Tag Archives: children


It was a day of two halves… Continue reading


Perspectives of a Mature Student

Study leave. That dreaded time when the impending exams drawing ever so close invoke a cold sweat that trickles down your spine,  indicating your feeble attempts to grasp those last valuable nuggets of information to make exams less terrifying have failed. Well, at least that is how I used to feel as a teenager.

What has changed now that I am a mature student?

Firstly, that infernal ticking time bomb of a clock with its weedy little fingers wrapping around my pumping heart has not changed at all! My attitude to the fear has indeed lessened thanks to better preparation and less stressing out. One great thing about being older is that you learn not to sweat the smalls so much. I’m a great believer in things happening at the right time and our influence over circumstances, up to a certain extent. For example, taking the premise of my studies and how to approach historical objects, we observe, interpret and communicate what is there to be seen and the information gathered or already known about an object. If I take that same approach to my exam paper, I will observe the same, interpret the question and communicate my answer accordingly.

But, what about the examiner’s focus and personal opinion to my answers?

Will they agree or disagree with what I have said?

All I can do to ensure a positive outcome is to take on board their personal evaluations of the questions and their supplied feedback on what they wanted from us students, then deliver the same. The rest is left up to their interpretation of my answers and whether or not they agree or disagree with my communication of the same. In other words, don’t sweat the smalls.

Having a decent amount of knowledge on the subjects helps a great deal – something I should have figured out as a teen but didn’t! The purity of setting aside studying time has not developed over my many years on this earth and I still struggle to settle down to bury myself in books. Who wants to do that when the sun is shining and their are plants to pot? Or the house needs cleaning? Or…I could go on but I’m sure you get the gist of what I’m trying to say. I’m excellent at procrastinating. The time set aside for studies is depleting like sand in a timer. As it trickles away, I scramble to catch up with the chapters and retain what little information sticks to my gravelly old grey matter to help me pass these infernal exams.

How does it feel to study with your own children?

My final perspective on being a mature student is the competition between my sprogs and myself to do well. So far, I have attained a first for my first half of the first year. This second half has seen me progress towards a first with little wiggle room left to achieve it. I want to get it to prove to those little mites that anyone can do it – even an old frog like me! It gives them incentive to try harder and yes, I do enjoy being called a ‘nerd’ or a ‘swot’ which is totally different to when I was younger and these words weren’t as complimentary. Now, I revel in those names and try to push harder to keep them. That’s a big change and one that I value because that drive is needed to keep me going not only in my studies but in my writing too, especially when I’m exhausted.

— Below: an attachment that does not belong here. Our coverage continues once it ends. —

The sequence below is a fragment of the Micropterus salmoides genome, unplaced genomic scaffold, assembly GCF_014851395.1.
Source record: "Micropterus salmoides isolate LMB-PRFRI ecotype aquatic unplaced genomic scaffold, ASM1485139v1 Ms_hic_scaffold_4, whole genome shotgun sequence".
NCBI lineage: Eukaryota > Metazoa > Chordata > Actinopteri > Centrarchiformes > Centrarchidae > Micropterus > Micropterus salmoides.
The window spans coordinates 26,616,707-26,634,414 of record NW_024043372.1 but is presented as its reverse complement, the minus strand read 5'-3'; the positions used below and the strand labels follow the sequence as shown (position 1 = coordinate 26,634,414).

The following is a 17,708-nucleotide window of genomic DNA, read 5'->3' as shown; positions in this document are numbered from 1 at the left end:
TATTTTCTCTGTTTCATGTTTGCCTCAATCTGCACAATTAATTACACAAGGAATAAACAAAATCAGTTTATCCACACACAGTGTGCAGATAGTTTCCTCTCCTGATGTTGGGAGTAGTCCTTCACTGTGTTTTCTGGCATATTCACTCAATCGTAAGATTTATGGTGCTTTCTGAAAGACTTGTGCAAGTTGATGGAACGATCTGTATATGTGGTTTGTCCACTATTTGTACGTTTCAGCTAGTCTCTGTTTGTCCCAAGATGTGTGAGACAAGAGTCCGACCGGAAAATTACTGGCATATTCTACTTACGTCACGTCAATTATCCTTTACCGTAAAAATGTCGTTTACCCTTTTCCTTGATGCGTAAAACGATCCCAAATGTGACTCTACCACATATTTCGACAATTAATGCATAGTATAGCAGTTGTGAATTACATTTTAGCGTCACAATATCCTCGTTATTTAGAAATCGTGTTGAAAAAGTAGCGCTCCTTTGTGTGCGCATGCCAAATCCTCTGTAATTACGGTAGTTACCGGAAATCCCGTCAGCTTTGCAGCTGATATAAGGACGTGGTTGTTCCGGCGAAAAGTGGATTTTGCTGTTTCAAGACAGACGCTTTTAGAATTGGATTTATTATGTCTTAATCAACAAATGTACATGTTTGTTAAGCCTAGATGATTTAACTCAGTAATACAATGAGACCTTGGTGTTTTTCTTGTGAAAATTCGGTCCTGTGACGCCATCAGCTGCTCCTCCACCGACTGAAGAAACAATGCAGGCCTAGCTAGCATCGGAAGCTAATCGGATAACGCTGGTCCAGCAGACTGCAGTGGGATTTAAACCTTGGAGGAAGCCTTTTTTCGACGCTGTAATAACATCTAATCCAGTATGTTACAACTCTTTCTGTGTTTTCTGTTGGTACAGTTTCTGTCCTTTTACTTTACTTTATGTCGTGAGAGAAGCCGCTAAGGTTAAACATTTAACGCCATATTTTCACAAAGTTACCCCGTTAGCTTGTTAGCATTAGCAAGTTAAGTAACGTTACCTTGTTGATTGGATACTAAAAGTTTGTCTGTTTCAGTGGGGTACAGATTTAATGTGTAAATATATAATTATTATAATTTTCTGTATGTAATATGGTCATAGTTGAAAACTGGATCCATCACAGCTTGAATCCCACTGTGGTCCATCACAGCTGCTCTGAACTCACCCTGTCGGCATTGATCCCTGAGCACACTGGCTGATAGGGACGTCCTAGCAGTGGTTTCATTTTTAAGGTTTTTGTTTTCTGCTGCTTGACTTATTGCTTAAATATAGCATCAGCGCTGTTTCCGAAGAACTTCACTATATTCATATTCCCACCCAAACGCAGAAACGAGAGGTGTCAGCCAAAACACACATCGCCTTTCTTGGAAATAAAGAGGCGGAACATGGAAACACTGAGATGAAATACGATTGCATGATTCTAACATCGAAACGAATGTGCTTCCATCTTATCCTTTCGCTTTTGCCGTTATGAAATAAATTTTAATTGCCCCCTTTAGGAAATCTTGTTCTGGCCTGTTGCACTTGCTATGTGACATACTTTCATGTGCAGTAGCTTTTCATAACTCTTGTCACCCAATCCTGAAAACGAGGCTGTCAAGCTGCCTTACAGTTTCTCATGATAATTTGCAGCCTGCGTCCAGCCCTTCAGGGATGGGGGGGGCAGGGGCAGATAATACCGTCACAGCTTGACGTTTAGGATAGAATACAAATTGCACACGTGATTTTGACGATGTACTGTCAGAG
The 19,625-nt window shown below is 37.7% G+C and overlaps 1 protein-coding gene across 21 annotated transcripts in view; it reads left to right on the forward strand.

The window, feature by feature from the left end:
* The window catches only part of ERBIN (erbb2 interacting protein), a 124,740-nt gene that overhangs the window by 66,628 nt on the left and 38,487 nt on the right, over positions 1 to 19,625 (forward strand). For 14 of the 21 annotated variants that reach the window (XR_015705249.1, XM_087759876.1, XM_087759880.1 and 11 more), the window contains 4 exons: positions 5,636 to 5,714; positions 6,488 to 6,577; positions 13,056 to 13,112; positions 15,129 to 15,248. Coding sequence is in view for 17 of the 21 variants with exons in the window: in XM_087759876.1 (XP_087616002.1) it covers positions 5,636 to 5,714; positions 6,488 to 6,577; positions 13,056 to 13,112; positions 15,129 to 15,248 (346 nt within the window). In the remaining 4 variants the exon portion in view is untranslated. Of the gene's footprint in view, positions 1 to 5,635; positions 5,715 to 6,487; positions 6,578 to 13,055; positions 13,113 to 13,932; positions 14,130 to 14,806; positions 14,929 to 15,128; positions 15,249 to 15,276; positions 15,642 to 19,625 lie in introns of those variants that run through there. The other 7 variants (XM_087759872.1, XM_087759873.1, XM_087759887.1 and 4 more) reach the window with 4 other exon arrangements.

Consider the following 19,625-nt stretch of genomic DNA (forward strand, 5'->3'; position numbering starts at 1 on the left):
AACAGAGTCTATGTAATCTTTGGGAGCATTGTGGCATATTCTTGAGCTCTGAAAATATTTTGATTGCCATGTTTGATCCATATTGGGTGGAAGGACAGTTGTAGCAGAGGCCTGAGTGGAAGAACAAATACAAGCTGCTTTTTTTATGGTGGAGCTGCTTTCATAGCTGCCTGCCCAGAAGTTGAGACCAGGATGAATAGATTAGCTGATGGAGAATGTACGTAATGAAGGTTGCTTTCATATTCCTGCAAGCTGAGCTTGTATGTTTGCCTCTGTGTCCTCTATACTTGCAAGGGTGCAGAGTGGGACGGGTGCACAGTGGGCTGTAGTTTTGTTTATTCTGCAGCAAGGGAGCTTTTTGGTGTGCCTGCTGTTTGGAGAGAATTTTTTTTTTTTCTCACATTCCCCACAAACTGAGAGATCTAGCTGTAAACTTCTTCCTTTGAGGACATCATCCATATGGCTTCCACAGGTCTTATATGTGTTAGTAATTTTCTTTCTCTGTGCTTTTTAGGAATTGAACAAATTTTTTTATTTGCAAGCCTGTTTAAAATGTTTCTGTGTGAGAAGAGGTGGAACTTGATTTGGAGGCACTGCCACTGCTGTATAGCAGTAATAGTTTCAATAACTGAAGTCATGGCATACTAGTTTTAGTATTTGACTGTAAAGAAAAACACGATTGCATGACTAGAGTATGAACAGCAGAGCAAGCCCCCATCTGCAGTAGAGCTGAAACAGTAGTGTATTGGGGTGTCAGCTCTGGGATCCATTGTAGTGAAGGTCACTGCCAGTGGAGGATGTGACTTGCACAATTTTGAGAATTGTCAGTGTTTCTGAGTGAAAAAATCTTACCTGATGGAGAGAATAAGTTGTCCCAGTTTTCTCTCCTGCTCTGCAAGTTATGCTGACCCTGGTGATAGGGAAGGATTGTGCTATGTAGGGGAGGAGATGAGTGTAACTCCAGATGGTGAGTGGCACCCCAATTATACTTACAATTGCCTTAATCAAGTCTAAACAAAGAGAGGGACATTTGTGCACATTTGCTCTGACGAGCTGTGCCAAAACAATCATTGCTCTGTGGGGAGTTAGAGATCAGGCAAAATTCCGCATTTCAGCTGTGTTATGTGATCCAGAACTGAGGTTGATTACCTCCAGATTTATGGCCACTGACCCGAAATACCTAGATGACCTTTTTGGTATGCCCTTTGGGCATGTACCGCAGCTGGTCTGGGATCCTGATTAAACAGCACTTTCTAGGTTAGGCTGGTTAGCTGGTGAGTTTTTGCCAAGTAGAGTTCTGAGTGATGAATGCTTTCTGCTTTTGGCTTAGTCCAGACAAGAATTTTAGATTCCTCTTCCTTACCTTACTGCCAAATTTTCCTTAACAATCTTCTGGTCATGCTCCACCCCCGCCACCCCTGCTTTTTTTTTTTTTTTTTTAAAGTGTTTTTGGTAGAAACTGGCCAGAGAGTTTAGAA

In all, becoming a mature student has taught me to value family life and free time. My free time gives me opportunities to learn more about this world and open my mind to improving in my writing and learning skills. Of course, it completely changes the meaning of the word free time, but I think it’s open to interpretation. Watching my children struggle through their studies reminds me not to take things for granted. I am on my second wind and they are just starting out. This is very difficult and confusing at the best of times. I think I’ve learned not to push them as hard as I used to (I was a bit of a tiger mum!) and to understand that everyone learns in a different way. Look at me – I prefer pottering and them coming back to my studies every few hours with a fresh mind that has stewed on the ideas from before. It gives them time to take root and stick around for longer than five seconds. Looking at the sprogs, they have different ways of understanding what they learn too and it gives me a chance to show them that it’s okay to be different and to study in their own way. As long as we all enjoy the process, it doesn’t feel like hard work and therefore produces better results.


Monday Coffee

Good morning! I know it’s a bit early for our normal coffee catch up. Since the sun has decided to come out for a brief spell this morning, I thought you might like to come on a dog walk with me.

This is my usual morning walk which takes place before the school run and work. On some days it’s a mad rush to get it done, but on days like today, I prefer to take a leisurely stroll to enjoy the scenery surrounding us. This area was once the testing ground for cars and creating traffic junctions for bike use on the roads. There are still some markings left from its previous life. It does remind me of the set for the Walking Dead with the eerie stillness and silence apart from the birds and an occasional deer crashing through the forest.

Now, onto catching up – how was your weekend? Did you manage to tick off some of your items on your to-do list from last week? I managed to get my study plan organised this weekend and put more into my novel. There have been several chapters in the middle of the book that needed to be removed and replaced by a different voice. You can feel it when you read over the story – a steady drop in forward motion and a stagnant, stale narrative that will send readers away. So, with that in mind, I’ve been ruthless and culled the dead weight. Today, I’m going to focus on introducing more conflict for the main characters and a dead body might just float up to give them something to investigate! I love it!